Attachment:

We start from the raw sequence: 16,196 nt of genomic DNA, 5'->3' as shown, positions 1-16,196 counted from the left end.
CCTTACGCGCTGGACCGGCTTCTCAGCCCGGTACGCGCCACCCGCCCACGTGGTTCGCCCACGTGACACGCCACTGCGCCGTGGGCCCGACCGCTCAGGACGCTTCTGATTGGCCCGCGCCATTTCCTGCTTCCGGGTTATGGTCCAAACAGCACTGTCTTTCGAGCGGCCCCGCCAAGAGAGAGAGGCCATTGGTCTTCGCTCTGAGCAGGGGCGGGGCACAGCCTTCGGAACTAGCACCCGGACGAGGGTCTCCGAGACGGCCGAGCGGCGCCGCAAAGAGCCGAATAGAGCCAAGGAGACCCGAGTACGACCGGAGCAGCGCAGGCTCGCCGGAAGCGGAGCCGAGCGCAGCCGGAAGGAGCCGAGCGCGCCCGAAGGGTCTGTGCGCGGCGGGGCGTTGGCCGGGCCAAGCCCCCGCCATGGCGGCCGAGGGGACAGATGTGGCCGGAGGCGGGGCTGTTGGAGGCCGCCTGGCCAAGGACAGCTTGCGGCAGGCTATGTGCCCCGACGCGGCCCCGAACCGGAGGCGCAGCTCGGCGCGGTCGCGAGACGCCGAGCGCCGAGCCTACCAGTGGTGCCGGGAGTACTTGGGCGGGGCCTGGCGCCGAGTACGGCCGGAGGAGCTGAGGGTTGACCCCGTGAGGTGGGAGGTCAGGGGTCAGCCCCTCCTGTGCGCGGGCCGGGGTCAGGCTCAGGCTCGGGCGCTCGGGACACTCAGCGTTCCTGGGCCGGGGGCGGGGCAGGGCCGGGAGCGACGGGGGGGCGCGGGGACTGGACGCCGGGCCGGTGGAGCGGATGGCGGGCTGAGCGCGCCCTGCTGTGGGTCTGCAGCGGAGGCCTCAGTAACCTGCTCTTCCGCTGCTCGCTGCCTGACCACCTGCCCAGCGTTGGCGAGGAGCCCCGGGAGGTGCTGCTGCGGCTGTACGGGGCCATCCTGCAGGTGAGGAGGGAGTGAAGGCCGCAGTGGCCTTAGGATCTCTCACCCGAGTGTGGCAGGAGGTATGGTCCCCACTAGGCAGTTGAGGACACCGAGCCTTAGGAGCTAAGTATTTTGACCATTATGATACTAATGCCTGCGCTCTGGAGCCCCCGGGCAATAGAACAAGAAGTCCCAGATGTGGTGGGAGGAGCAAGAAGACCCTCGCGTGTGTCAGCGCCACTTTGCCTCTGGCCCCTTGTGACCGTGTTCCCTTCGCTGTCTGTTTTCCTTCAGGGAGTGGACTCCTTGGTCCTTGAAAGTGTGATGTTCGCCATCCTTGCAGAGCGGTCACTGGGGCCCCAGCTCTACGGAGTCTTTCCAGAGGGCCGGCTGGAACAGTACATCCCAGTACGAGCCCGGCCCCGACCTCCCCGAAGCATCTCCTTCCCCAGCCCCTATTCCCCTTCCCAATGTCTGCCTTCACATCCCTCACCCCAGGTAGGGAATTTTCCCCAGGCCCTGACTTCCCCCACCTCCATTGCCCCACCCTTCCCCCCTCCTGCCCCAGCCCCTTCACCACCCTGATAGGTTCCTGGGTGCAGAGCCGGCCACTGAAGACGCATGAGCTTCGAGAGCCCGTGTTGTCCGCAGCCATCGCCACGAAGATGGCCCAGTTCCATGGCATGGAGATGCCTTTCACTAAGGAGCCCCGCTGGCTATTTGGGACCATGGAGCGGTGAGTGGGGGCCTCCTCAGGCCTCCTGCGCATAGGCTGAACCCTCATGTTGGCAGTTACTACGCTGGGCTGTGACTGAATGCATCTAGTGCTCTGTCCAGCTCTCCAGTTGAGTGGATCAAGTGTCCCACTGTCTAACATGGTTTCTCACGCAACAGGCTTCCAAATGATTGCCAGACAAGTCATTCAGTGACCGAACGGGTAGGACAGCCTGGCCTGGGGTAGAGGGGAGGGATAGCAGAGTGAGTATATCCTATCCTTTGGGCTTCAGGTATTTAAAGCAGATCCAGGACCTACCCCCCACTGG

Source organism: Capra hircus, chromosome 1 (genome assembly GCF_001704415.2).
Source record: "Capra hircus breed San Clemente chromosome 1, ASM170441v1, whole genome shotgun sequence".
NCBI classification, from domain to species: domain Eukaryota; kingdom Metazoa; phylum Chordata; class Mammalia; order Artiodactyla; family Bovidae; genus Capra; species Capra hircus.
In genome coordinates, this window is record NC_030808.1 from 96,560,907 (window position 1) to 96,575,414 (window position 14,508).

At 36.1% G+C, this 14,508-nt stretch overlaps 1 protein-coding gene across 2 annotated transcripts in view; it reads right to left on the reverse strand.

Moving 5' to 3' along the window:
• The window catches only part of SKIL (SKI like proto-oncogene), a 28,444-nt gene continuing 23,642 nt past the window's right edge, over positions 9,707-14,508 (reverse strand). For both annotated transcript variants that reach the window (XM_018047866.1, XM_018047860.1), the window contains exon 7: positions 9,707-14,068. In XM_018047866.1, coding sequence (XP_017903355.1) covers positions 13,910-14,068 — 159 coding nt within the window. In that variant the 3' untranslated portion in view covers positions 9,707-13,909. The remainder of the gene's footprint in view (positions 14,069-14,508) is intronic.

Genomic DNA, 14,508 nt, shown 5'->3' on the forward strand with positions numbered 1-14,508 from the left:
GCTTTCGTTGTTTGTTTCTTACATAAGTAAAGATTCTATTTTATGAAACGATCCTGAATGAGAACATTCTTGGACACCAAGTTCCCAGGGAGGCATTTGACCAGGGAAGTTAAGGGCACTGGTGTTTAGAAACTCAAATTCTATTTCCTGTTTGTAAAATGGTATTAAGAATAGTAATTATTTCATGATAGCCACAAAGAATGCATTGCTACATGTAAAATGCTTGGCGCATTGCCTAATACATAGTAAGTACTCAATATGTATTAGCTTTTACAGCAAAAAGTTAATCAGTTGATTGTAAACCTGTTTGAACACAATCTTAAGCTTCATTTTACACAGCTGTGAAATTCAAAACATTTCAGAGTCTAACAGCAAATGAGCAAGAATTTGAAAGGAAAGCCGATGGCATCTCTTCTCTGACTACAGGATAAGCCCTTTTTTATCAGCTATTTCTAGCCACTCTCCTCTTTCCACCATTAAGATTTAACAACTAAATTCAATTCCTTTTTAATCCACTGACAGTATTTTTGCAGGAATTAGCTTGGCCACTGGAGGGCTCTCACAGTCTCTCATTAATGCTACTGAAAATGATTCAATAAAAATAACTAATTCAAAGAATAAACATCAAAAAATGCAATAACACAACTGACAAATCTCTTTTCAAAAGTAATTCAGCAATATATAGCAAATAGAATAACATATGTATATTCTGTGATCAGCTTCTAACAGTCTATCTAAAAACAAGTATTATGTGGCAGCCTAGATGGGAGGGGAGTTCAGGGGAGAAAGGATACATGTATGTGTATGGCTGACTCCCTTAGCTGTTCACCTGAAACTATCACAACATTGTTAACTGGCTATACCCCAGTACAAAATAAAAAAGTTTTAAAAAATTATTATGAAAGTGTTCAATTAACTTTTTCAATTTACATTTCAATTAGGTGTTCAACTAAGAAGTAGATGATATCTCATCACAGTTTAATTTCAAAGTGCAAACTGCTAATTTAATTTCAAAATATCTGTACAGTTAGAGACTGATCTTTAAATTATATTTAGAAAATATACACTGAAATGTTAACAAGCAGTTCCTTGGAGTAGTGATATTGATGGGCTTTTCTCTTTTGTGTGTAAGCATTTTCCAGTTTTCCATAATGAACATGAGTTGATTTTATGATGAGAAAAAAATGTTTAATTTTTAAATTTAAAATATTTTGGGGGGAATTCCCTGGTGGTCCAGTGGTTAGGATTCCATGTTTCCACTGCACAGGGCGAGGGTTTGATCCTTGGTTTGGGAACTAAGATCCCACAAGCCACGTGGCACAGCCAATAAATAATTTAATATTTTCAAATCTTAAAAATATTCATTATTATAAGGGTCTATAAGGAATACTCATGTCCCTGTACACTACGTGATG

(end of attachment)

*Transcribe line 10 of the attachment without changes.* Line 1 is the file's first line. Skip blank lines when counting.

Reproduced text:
Genomic DNA, 14,508 nt, shown 5'->3' on the forward strand with positions numbered 1-14,508 from the left: